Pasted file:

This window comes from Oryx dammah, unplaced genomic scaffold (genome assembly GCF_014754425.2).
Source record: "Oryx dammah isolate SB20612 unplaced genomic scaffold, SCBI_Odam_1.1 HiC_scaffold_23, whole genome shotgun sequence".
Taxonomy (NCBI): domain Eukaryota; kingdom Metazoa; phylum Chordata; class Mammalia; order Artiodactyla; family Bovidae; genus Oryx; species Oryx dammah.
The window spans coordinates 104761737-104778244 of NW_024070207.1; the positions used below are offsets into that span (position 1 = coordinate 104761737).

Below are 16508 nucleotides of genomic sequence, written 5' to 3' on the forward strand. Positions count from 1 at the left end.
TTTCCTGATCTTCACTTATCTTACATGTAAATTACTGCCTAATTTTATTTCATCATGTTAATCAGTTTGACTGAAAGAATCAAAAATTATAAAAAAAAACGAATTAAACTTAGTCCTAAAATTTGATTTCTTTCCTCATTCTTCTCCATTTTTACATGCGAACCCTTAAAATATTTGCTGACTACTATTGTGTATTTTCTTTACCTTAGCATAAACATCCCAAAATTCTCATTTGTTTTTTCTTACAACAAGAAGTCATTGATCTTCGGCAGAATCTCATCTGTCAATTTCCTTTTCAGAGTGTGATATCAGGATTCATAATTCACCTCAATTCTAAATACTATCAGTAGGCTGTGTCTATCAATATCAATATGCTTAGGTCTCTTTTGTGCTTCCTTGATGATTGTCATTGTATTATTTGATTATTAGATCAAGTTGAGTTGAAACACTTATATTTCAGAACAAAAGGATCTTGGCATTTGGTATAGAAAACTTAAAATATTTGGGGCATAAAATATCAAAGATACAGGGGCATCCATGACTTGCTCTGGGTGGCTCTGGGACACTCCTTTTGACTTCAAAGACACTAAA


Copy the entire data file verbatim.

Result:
This window comes from Oryx dammah, unplaced genomic scaffold (genome assembly GCF_014754425.2).
Source record: "Oryx dammah isolate SB20612 unplaced genomic scaffold, SCBI_Odam_1.1 HiC_scaffold_23, whole genome shotgun sequence".
Taxonomy (NCBI): domain Eukaryota; kingdom Metazoa; phylum Chordata; class Mammalia; order Artiodactyla; family Bovidae; genus Oryx; species Oryx dammah.
The window spans coordinates 104761737-104778244 of NW_024070207.1; the positions used below are offsets into that span (position 1 = coordinate 104761737).

Below are 16508 nucleotides of genomic sequence, written 5' to 3' on the forward strand. Positions count from 1 at the left end.
TTTCCTGATCTTCACTTATCTTACATGTAAATTACTGCCTAATTTTATTTCATCATGTTAATCAGTTTGACTGAAAGAATCAAAAATTATAAAAAAAAACGAATTAAACTTAGTCCTAAAATTTGATTTCTTTCCTCATTCTTCTCCATTTTTACATGCGAACCCTTAAAATATTTGCTGACTACTATTGTGTATTTTCTTTACCTTAGCATAAACATCCCAAAATTCTCATTTGTTTTTTCTTACAACAAGAAGTCATTGATCTTCGGCAGAATCTCATCTGTCAATTTCCTTTTCAGAGTGTGATATCAGGATTCATAATTCACCTCAATTCTAAATACTATCAGTAGGCTGTGTCTATCAATATCAATATGCTTAGGTCTCTTTTGTGCTTCCTTGATGATTGTCATTGTATTATTTGATTATTAGATCAAGTTGAGTTGAAACACTTATATTTCAGAACAAAAGGATCTTGGCATTTGGTATAGAAAACTTAAAATATTTGGGGCATAAAATATCAAAGATACAGGGGCATCCATGACTTGCTCTGGGTGGCTCTGGGACACTCCTTTTGACTTCAAAGACACTAAA